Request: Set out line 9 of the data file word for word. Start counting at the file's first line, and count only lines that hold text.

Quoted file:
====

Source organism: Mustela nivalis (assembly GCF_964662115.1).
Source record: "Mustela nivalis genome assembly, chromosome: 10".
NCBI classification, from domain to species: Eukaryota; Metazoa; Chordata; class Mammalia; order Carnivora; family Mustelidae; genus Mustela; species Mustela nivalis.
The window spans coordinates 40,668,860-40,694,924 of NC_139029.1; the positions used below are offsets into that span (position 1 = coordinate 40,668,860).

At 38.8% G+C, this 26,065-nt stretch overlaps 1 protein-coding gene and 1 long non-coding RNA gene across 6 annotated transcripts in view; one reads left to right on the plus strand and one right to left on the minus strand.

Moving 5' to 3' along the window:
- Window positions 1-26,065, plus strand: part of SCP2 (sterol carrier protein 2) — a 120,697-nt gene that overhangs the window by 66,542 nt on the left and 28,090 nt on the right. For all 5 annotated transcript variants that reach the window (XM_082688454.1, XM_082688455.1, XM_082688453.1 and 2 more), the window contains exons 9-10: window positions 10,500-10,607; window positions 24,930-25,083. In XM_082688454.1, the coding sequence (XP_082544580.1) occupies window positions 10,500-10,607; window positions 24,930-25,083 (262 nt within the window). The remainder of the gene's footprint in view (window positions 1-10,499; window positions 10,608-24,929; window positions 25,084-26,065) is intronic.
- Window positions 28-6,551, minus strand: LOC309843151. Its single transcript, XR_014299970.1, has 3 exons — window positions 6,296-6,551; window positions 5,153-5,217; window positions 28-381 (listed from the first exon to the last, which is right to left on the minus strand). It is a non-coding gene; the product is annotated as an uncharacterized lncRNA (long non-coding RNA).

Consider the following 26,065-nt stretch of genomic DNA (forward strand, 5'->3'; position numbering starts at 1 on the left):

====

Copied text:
Consider the following 26,065-nt stretch of genomic DNA (forward strand, 5'->3'; position numbering starts at 1 on the left):